Dharmadasa Walpola (Sinhala: ධර්මදාස වල්පොල) (1927–1983) was the most prominent Sri Lankan male playback singer of the 1950s and 1960s. Walpola was an accomplished musician adapt at playing the flute, harmonium, violin and tabla.
|Birth name||Dharmadasa Walpola|
|Born||27 November 1927|
|Died||25 December 1983 (aged 56)|
|Associated acts||Latha Walpola, Vivienne de Silva Boralessa, Chitra Somapala, Rukmani Devi, G. S. B. Rani Perera.|
Walpola's father Palis Ayya worked with costumes for the Tower Hall theater. Walpola had to forgo his education at a young age to support his family and for a time built masks for the Sri Lankan army. At that time he won a role in Sirisena Wimalaweera's play Amma singing a virindu. He subsequently acted and sang in the play Wessanthara as well.
To master the flute, Walpola began taking lessons from Eddie Master and then attended R. A. Chandrasena's Academy. Chandrasena was impressed by Walpola's ability to sing and after auditioning several songs with harmonium accompaniment, sent a good word to the Radio Ceylon broadcaster Thevis Guruge. Guruge gave Walpola a sarala gee programme with a duet partner G. S. B. Rani Perera.
Playback singing (1953-1965)Edit
Walpola debuted as a playback singer in the 1953 film Prema Tharangaya alongside his future wife Rita Jenevi Fernando. Around 1956, Walpola married Fernando who subsequently adapted the name Latha Walpola. From his debut to the early 1960s, Walpola dominated male playback singing in Sri Lankan cinema providing a counterpoint to the harsh Carnatic style of Mohideen Baig with his softer more melodic voice which lend itself to love songs. His best known work from this period include "Seeya Manamalaya" from Asoka (1955), "Amu Pitisareyeki" from Seda Sulang (1955), "Upatha Labaa" and "Suba Aasiri (Hanika Yamang)" from Mathalang (1955), "Surathalee" from Surathalee (1956), "Katey Kiri Suwanda" from Sandesaya (1960), "Oya Belma" and "Waththe Wetunu Pol Athu" from Kurulu Bedda (1961) and "Man Mula Wela" from Deepashika (1963).
Walpola served as a music teacher later on in his life. He died on December 25, 1983.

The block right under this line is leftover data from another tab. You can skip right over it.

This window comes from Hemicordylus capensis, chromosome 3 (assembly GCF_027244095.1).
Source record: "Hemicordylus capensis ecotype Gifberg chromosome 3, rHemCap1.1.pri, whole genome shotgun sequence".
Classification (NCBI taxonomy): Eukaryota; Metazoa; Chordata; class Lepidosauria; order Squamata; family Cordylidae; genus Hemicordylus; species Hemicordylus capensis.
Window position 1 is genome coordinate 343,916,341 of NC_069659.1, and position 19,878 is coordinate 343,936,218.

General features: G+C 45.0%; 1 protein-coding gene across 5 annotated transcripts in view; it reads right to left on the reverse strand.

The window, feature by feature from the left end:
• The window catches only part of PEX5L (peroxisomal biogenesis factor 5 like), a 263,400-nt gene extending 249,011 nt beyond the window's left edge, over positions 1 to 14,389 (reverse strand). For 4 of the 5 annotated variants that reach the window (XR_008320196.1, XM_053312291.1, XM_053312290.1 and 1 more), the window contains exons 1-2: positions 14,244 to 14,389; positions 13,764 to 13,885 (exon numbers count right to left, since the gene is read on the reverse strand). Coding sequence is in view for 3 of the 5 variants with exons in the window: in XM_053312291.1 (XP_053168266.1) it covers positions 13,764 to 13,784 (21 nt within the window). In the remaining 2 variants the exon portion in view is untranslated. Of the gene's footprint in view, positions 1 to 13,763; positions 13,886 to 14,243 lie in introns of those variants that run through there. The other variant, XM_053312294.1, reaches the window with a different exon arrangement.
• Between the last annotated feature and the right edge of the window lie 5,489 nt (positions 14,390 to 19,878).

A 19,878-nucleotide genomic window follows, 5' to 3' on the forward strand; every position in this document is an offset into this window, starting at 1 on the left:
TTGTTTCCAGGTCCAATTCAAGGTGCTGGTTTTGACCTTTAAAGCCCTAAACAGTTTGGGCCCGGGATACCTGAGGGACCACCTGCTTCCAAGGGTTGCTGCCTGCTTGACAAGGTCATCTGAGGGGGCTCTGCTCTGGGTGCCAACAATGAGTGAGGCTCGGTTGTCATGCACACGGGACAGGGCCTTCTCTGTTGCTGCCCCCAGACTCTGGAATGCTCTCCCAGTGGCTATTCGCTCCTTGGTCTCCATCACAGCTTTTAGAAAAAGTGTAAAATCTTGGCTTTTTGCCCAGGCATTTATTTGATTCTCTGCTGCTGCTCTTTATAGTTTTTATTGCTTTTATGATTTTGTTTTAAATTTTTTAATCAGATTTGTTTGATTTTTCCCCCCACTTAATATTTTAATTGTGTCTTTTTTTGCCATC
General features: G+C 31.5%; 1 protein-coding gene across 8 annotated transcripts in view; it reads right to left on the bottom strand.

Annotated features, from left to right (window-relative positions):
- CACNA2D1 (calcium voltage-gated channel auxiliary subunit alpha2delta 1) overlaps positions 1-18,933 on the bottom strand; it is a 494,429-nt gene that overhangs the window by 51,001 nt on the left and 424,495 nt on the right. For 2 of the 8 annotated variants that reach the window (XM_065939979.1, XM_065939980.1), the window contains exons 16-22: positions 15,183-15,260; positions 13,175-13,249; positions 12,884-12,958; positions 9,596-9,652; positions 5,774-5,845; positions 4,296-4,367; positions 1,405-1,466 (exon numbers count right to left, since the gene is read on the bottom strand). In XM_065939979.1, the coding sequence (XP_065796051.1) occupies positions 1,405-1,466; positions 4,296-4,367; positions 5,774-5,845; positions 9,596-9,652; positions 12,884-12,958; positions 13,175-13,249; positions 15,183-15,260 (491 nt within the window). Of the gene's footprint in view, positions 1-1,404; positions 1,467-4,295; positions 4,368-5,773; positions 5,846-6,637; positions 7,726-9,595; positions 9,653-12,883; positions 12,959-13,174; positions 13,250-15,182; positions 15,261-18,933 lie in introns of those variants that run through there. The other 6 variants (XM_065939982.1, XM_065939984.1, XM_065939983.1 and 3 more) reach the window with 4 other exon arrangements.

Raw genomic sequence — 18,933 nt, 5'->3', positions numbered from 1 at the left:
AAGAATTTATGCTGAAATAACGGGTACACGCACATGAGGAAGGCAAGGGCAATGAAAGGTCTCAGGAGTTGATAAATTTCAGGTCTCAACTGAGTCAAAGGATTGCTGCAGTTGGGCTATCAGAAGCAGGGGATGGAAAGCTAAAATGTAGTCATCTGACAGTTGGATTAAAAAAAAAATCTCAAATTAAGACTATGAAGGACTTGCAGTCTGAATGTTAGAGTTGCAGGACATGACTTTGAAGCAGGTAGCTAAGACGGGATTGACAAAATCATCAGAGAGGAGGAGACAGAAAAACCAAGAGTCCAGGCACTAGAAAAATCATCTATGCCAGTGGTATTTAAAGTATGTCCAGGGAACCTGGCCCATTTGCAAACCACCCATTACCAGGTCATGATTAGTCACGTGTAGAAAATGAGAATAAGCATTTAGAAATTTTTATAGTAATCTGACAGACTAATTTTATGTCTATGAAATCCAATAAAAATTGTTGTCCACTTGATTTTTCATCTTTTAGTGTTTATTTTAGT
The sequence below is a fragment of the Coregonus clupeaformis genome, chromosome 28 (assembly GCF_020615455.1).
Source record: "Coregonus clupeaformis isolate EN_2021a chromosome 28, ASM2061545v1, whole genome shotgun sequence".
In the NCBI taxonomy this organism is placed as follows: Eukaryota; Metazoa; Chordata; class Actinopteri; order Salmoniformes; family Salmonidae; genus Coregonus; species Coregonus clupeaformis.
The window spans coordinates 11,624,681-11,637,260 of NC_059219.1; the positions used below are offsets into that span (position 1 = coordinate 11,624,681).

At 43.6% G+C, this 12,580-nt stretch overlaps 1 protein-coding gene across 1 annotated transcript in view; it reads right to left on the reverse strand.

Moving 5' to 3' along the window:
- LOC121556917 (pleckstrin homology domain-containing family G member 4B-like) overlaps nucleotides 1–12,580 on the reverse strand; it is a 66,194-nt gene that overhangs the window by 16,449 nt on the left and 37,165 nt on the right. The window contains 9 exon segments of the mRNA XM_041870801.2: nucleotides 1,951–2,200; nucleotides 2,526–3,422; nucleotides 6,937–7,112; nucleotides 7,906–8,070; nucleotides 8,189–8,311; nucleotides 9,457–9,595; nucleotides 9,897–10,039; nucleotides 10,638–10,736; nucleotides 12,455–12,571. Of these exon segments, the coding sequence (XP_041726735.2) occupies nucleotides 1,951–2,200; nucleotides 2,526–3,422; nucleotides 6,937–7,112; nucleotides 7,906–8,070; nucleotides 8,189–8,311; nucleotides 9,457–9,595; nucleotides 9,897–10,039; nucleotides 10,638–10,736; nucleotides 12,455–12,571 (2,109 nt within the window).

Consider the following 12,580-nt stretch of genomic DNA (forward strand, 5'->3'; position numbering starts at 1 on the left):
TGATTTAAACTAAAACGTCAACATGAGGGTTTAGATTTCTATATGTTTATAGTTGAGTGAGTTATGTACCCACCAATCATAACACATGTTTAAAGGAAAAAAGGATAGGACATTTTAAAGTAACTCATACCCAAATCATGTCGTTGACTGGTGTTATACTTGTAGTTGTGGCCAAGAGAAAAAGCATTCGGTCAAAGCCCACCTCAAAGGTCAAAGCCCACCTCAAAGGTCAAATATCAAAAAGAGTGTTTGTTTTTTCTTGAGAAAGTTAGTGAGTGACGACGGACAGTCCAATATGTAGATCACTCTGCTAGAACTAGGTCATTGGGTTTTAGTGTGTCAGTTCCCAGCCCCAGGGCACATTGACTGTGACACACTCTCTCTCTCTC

Dharmadasa Walpola – Golden Voice of the Silver ScreenEdit
(The writer is the retired former Head of Corporate Affairs and Communications - Sri Lanka Export Development Board. )'
Dharmadasa Walpola incontrovertibly dominated the Sinhala Cinema in 1950s & 60s as the best play-back singer. The melodious and romantic voice of Dharmadasa Walpola, a household name, resonates even today in the hearts of music fans over the island. This is a commemorative appreciation of the 30th Death Anniversary of this versatile musician on December 25, 2013.
Born on 27 November 1927 in Deiyannewela, Kandy, this future play-back singer displayed his innate talents of musical virtuosity since his boyhood. His mother was Mrs Karunawathie and father Mr Charles Appuhamy, a dressmaker by profession, tailored costumes to the Tower Hall artists. His father’s close association with them paved way for him to know the leading artists on the stage. By 7 years of age he started singing Nadagam songs and his father took him for support work behind the stage. Acquaintance with Tower Hall staff opened the rare opportunity of playing a character on the stage. Later he played the main role of Prince Dhanapala in Samudra Devi. He displayed his skills in "Amma", the stage-play produced by Veteran Producer/Director Sirisena Wimalaweera, reciting Virudu gayana. In "Wessanthara" he availed of the opportunity to show his colors on the stage.
Influenced by Mr. Jamis Perera from Kandy, Dharmadasa turned to music furthering his talents under Musicians Lionel Perera, Eddie Master and R.A.Chandrasena. He mastered the flute as his favorite instrument. In early 1950s he joined Radio Ceylon orchestra. He was a superb player of harmonium, violin, tabla and flute. It lends high degree of credence to M. Ariyadasa, tablist who encouraged Dharmadasa with fullest support to succeed in his musical career.
Mr.Thevis Guruge, the then Director of Radio Ceylon, opened the opportunity for him to display his inborn talents of singing in Sarala Gee Program broadcast by Radio Ceylon. Dharmadasa joined popular Radio Artist G. S. B. Rani Perera in her Sarala Gee Program to sing his first duet, the favorite song "Thotiyo thotiyo" in 1951. Since then he became a popular artist with many number of solos and the most popular duet "Nidi Yahane Aida" recorded with Vivienne de Silva Boralessa. His first solo is " Asaray Prema Sepatha" song on Buddhist values.
Dharmadasa acclaimed zenith of his popularity overnight as a play-back singer by his first film "Prema Tharangaya" screened in 1953. "Honda hondama weya lowa kisima thenaka nehe" a highly popular duet for decades was sung with (Latha) Rita Jenavi Fernando who later became Latha Walpola by marriage to Dharmadasa. An interesting story heard about his entry to play-back singing is worthy of mention.
Aruna Shanthi who played the main role in Prema Tharangaya was scheduled to sing this song. But a difficult situation arose since Aruna Shanthi failed to satisfy the required quality of singing. At this decisive moment, M. Ariyadasa of the orchestra voluntarily rushed to Dharmadasa’s home, brought him in the midnight and introduced him to the Producers. This made a landmark of his musical career with his adorable voice to become a popular play-back singer overnight.